The Lost Iron Furnace

Pouring over the memorable maps that disarray my work area, I saw a written by hand reference to an artificial solid structure that should lie 10 miles into what is thought to be a standout amongst the most remote territories of Pennsylvania. A place without blacktop and where bear, elk and poisonous snakes flourish. It’s difficult to envision human progress touching a territory that few would think to wander into today; a zone of soak mountains and significantly more extreme gorges where one slip would mean a tumble to one’s passing; however there it was in highly contrasting an obscure reference alluring a future pioneer. It made me ponder, what could be there?

I was not looking for recently any town, but rather four towns that were inherent nearness that turned into the focal point of the nearby coal and iron mining businesses around there of north focal Pennsylvania amid the mid nineteenth century. This prosperous group was worked by foreigner mineworkers and an exceptional identity whose biography abandoned a legend of riches, covered fortune and an English house that sat strange on the mountain in the wilds of Pennsylvania.

Reavelton lies an extremely removed ten miles into the remote heaps of north focal Pennsylvania. The closest town, Quigley’s Mills; itself only a bit on the guide with Lock Haven twenty miles removed being maybe the nearest better known group. I say a far off ten miles in light of the fact that the last ten miles of my stumble into this remote territory will take an additional 45 minutes to travel; multiplying the time it takes for me to venture to every part of the 50 miles from my home. Practically impassible, the trail that leads into this territory is as harsh and rough as any that you’d hope to discover in the American southwest. In the winter it is difficult to achieve this region. No one comes here with the exception of an infrequent seeker. The narrative of Reavelton has been allowed for me to sit unbothered to sort out; to photo the site and leave a record where one still can’t seem to exist. I appreciate the test and isolation of such a place; one that is untainted.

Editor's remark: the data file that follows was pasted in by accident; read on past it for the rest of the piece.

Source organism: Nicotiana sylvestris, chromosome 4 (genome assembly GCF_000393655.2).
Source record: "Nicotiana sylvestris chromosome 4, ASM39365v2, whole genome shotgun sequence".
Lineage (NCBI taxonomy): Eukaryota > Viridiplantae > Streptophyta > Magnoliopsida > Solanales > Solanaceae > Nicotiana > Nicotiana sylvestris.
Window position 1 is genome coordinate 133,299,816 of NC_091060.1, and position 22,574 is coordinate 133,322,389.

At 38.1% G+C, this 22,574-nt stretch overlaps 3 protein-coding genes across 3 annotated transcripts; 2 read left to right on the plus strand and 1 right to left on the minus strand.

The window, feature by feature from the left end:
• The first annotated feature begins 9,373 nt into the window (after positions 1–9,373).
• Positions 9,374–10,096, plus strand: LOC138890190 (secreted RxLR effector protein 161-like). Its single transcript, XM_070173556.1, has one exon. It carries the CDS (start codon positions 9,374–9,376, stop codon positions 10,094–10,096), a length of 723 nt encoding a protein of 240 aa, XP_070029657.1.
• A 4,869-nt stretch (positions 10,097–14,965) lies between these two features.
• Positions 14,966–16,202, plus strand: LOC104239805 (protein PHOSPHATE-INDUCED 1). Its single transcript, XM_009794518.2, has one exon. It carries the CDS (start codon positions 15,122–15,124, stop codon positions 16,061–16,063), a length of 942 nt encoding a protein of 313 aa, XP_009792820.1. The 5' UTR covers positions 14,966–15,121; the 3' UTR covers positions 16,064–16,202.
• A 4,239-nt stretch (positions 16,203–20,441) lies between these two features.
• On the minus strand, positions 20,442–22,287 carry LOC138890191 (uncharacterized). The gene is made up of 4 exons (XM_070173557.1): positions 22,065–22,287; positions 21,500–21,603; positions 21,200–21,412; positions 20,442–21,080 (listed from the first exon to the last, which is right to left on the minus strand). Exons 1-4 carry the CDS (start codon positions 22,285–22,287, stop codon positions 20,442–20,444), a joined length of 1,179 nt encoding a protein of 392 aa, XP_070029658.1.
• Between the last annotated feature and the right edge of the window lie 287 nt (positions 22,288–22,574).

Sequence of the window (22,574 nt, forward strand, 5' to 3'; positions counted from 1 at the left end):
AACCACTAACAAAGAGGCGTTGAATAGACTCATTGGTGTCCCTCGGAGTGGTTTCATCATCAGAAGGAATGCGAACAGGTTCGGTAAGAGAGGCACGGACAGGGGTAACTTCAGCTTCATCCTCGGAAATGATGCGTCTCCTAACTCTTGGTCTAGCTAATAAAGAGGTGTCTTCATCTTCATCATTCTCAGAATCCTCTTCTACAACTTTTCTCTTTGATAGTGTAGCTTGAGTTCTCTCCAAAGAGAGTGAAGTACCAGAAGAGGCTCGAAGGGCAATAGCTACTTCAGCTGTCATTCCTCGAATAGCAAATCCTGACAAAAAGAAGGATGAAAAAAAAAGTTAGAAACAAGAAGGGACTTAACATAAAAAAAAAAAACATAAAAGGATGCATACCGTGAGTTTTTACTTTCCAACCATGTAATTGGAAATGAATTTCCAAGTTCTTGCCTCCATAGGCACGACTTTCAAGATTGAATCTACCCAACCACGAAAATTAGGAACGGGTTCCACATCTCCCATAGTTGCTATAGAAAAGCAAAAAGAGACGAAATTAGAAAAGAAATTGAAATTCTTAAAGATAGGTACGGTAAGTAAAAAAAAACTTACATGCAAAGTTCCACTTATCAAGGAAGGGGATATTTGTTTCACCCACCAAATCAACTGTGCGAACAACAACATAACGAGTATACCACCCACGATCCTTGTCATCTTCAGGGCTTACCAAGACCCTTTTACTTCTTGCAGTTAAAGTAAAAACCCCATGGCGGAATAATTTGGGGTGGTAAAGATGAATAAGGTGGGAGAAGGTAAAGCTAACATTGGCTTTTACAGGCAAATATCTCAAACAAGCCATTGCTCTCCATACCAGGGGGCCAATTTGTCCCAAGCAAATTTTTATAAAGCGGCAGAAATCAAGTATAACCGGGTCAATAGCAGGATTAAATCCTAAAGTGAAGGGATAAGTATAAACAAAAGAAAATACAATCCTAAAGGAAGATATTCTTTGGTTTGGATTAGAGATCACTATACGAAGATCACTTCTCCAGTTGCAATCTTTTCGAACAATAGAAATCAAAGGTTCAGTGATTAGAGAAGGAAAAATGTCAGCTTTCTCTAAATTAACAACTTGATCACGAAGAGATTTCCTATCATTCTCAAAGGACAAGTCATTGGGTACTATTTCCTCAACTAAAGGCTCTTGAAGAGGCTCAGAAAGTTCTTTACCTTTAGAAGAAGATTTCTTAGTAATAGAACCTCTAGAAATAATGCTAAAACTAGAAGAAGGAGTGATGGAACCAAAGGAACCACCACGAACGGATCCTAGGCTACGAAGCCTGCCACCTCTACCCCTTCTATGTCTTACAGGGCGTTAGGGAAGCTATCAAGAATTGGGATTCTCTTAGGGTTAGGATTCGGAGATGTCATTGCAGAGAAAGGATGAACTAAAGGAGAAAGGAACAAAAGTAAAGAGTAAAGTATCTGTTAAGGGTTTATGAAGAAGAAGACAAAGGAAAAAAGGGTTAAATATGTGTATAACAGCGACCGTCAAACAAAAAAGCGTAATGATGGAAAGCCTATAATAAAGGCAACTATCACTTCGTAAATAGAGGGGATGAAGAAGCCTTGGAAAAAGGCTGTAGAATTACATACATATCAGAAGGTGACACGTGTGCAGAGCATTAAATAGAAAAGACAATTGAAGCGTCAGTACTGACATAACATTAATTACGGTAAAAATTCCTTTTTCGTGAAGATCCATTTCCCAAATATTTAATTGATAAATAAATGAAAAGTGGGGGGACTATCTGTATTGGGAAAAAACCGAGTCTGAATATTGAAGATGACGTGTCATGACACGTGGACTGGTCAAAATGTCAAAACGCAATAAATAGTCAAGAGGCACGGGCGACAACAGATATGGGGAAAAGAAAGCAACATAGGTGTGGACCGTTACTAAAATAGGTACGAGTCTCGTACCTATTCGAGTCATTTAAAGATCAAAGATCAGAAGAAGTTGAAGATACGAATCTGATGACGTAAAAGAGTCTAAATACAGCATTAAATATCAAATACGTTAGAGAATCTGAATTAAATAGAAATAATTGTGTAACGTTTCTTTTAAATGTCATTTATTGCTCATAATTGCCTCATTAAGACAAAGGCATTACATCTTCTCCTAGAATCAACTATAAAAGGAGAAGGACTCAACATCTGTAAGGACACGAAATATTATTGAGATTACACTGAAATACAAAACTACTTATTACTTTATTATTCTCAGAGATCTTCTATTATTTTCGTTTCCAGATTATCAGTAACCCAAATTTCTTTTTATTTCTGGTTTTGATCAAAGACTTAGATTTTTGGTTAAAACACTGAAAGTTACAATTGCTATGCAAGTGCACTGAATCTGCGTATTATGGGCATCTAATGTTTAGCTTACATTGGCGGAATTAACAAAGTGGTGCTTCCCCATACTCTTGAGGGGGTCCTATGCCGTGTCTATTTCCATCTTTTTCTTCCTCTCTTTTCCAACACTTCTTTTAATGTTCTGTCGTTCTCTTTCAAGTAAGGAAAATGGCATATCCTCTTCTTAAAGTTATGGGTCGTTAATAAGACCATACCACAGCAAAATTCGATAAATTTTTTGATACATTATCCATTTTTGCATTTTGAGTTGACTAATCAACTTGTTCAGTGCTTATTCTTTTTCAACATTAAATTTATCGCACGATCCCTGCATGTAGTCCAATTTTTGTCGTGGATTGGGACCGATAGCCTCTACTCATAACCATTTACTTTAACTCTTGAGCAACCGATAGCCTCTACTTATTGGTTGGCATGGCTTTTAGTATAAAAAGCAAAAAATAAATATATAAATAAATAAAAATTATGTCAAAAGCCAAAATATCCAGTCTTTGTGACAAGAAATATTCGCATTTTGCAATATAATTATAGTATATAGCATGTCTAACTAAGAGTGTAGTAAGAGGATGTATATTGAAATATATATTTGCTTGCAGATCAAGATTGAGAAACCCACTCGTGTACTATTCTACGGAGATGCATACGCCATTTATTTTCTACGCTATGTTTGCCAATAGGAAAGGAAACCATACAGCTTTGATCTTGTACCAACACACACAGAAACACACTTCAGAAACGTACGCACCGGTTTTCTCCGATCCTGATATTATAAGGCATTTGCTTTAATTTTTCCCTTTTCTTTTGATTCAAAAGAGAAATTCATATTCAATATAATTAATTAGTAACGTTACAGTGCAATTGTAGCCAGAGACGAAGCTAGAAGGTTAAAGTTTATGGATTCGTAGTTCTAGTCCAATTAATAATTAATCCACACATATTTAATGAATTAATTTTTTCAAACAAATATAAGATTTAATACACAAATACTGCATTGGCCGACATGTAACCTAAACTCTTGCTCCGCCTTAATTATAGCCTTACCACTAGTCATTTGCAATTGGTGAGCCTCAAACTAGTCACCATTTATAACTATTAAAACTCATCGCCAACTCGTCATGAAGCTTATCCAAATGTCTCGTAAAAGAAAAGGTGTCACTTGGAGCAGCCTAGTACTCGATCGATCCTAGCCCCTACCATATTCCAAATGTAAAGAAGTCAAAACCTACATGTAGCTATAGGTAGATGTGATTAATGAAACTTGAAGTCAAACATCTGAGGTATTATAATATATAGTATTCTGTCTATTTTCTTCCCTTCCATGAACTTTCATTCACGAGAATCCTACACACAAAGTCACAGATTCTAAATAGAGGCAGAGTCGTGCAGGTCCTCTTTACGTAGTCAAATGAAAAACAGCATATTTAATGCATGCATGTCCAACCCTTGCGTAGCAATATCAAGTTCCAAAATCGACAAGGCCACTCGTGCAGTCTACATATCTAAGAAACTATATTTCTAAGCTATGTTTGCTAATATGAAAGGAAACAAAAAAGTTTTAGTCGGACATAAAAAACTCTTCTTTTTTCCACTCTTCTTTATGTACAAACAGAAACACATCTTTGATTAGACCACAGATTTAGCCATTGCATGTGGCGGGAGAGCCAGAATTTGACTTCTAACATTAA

I land in Beechcreek, initially named Quigley’s Mills two-hundred years back. It’s a little nation town with the environment of Mayberry. Encounter has shown me that the best place to take in history is from the more seasoned inhabitants of a territory, so I go to the corner burger joint for breakfast. It’s precisely as I expected, hitching post outside, wooden strides driving through the curved Victorian entryway, lodging as yet remaining adjacent. The entryway opens with a squeak hitting the chime mounted on. Old men in overalls and blue haired women delay immediately from their discussions to take a gander at the two outsiders who have recently entered. The quiet is stunning, minutes wait however discussions continue as we deliberately sit down closest to a table with four old men. Highly contrasting photos of the old town line the dividers; they’ll serve as a decent ice breaker when I accumulate the nerve to address the men of their word sitting opposite us.